MLS could also finally stop playing through the World Cup.  That means there won't be games I just simply blow off because there's other soccer to watch.  Further, the fall to summer schedule would certainly help MLS teams in international competition.

I've stated my belief in this space that MLS teams are hampered in the crucial stages of these tournaments by being out of season.  Think Houston fails to score at home in the home leg of the Champions League Quarterfinals if they are in the middle of the season instead of weeks away from getting underway?

So playing a traditional schedule would be fine with me when it makes sense.

And that's what bothers me about Poobah's  advisory opinion.  He's failed to take into account what MLS would be up against in a winter schedule.  

As stated in the article I quoted and by basically anyone with any common sense, there's quite a few MLS teams that are sharing stadiums.  Sorry, but I'm one of those fans who gets irritated and distracted by crazy amounts of football lines on MLS fields.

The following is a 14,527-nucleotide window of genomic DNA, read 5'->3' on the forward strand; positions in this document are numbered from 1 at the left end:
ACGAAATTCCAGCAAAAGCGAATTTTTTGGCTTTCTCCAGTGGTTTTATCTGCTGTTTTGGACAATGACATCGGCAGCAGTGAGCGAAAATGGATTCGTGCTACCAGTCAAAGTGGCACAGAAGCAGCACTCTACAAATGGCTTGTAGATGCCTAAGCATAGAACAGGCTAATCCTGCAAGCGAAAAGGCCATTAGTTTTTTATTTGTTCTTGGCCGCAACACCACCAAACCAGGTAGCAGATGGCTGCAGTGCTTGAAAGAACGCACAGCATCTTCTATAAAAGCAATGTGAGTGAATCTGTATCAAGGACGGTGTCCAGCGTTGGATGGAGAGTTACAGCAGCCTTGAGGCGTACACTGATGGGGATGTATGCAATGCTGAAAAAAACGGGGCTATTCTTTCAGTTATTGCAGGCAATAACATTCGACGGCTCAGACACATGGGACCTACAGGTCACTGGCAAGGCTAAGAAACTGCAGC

Teams as good as Houston or New England have been over the past few seasons shouldn't have to consistently play home matches like guests on football team's field.  As it stands now, they only have to play with football markings a few matches out of the year, but under the "traditional schedule" arguably the first half of their schedule would be marked by torn up fields and extra lines.  Not exactly major league.

Second, I grew up in New England.  There is NOTHING I wanted to do outside in New England in late January that didn't involve a big coat, long johns, a scarf, mittens, and skis.  I think that sentiment would be largely echoed in places like Chicago, Columbus and Denver.  There's cold, and there's stupid cold.

MLS attendance isn't bad, but people aren't coming out in droves to see MLS games in the summer. Does Poobah think that's really going to change playing in December?  Ask anyone at the inauguration for President Obama how cold it gets in DC.